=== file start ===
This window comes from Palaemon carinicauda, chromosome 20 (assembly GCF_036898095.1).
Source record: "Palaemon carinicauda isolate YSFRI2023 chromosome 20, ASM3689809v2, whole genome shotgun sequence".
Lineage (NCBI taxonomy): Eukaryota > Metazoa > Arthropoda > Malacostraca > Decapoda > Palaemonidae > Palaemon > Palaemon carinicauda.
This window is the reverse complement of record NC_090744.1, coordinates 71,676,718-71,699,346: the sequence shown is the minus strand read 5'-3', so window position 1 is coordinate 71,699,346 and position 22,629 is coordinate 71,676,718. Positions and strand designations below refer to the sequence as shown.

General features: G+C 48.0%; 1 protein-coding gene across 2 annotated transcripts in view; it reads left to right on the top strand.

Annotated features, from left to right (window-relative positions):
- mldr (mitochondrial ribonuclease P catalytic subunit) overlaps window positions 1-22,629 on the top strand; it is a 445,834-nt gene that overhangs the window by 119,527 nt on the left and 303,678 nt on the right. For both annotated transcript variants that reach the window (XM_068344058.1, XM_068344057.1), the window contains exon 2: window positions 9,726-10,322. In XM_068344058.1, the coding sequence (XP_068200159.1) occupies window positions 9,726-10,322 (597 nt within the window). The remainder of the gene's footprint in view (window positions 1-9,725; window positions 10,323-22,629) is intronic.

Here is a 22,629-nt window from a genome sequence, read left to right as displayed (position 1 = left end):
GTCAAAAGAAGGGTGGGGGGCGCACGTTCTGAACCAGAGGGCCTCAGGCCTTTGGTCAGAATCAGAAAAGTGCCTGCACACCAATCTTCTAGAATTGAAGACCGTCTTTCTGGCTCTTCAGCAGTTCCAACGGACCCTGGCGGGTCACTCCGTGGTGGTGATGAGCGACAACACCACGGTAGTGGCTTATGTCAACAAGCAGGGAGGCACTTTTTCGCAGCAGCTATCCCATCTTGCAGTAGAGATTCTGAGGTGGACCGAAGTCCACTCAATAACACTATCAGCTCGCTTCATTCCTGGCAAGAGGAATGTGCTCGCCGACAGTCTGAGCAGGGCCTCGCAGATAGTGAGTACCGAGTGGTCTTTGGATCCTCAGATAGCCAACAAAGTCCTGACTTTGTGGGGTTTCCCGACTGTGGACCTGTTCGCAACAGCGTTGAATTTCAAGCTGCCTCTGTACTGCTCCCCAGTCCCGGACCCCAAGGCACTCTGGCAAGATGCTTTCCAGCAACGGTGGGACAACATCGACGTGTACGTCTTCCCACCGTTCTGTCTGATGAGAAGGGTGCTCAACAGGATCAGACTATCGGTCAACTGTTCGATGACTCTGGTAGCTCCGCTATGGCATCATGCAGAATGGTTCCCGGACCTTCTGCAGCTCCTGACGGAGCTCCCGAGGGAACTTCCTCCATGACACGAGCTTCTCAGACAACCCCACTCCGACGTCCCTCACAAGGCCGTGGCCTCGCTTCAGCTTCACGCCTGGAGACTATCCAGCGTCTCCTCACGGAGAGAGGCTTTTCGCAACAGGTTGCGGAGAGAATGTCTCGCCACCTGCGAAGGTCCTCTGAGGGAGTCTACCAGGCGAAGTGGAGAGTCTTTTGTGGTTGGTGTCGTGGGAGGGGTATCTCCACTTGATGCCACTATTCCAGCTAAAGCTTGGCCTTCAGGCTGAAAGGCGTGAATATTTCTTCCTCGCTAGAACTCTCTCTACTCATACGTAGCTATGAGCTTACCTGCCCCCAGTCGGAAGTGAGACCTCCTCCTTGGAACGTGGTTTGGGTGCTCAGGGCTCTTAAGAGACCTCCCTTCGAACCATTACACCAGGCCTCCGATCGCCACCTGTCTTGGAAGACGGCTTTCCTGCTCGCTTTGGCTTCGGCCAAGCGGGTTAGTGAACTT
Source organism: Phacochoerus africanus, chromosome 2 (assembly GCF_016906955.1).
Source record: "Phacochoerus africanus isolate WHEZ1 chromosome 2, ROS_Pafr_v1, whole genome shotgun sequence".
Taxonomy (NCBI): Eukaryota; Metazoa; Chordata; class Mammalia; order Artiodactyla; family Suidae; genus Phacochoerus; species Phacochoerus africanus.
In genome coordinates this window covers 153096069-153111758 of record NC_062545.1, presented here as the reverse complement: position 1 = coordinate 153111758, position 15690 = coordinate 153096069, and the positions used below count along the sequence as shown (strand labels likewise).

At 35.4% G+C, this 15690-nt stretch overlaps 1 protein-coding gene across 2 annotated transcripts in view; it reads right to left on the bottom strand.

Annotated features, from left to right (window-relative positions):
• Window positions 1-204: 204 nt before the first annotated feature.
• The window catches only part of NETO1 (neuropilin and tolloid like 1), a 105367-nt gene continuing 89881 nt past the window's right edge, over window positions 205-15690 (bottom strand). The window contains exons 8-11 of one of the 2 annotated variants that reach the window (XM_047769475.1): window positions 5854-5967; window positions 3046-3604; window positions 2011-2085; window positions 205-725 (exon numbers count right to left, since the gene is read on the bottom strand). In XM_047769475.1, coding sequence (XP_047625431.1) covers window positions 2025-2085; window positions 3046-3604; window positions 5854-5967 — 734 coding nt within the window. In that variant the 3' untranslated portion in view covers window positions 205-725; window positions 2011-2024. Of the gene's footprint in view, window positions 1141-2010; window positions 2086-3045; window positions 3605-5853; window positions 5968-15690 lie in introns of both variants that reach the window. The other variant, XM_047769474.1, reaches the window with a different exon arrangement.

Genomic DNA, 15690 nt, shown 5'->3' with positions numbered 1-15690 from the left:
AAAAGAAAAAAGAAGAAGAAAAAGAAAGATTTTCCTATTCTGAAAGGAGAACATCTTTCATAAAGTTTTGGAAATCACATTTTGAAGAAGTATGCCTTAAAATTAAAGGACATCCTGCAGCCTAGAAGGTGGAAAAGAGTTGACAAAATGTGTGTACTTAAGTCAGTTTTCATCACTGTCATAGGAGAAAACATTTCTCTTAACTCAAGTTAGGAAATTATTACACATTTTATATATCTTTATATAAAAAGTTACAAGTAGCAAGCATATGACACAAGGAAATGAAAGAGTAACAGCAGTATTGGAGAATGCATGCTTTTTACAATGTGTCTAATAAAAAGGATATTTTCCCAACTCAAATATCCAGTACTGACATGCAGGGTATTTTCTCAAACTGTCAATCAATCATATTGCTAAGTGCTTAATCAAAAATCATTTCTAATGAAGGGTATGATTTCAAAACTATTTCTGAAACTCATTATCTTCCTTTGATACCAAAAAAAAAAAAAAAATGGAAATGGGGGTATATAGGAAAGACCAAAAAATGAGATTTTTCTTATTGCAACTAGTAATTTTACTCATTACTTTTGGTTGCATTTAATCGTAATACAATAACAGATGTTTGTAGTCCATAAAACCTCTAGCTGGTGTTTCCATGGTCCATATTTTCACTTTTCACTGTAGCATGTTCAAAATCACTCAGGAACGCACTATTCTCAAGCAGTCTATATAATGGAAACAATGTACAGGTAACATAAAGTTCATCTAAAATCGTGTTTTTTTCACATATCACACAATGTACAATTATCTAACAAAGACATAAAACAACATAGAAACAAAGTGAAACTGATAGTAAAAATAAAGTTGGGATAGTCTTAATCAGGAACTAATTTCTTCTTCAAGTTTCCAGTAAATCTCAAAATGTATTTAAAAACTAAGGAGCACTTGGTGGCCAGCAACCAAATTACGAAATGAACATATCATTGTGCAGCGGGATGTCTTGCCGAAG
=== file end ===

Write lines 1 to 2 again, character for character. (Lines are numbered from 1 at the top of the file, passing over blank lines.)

This window comes from Palaemon carinicauda, chromosome 20 (assembly GCF_036898095.1).
Source record: "Palaemon carinicauda isolate YSFRI2023 chromosome 20, ASM3689809v2, whole genome shotgun sequence".